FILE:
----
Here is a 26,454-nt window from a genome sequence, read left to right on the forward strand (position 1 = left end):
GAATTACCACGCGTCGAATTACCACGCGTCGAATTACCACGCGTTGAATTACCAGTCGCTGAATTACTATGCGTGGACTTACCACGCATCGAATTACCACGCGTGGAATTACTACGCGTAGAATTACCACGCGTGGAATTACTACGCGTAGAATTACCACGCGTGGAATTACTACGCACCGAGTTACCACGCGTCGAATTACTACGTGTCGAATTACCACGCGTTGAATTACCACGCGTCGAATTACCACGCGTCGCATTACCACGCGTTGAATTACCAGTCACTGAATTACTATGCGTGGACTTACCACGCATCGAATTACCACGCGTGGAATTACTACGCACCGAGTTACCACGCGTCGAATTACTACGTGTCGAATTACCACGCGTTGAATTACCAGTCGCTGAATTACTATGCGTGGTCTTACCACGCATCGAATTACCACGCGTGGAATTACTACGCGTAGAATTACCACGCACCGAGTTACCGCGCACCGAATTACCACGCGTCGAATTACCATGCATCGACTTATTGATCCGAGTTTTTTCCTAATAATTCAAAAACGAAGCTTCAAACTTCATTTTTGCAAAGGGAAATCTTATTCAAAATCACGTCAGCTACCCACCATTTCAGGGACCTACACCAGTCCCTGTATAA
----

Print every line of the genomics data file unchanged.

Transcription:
Here is a 26,454-nt window from a genome sequence, read left to right on the forward strand (position 1 = left end):
GAATTACCACGCGTCGAATTACCACGCGTCGAATTACCACGCGTTGAATTACCAGTCGCTGAATTACTATGCGTGGACTTACCACGCATCGAATTACCACGCGTGGAATTACTACGCGTAGAATTACCACGCGTGGAATTACTACGCGTAGAATTACCACGCGTGGAATTACTACGCACCGAGTTACCACGCGTCGAATTACTACGTGTCGAATTACCACGCGTTGAATTACCACGCGTCGAATTACCACGCGTCGCATTACCACGCGTTGAATTACCAGTCACTGAATTACTATGCGTGGACTTACCACGCATCGAATTACCACGCGTGGAATTACTACGCACCGAGTTACCACGCGTCGAATTACTACGTGTCGAATTACCACGCGTTGAATTACCAGTCGCTGAATTACTATGCGTGGTCTTACCACGCATCGAATTACCACGCGTGGAATTACTACGCGTAGAATTACCACGCACCGAGTTACCGCGCACCGAATTACCACGCGTCGAATTACCATGCATCGACTTATTGATCCGAGTTTTTTCCTAATAATTCAAAAACGAAGCTTCAAACTTCATTTTTGCAAAGGGAAATCTTATTCAAAATCACGTCAGCTACCCACCATTTCAGGGACCTACACCAGTCCCTGTATAA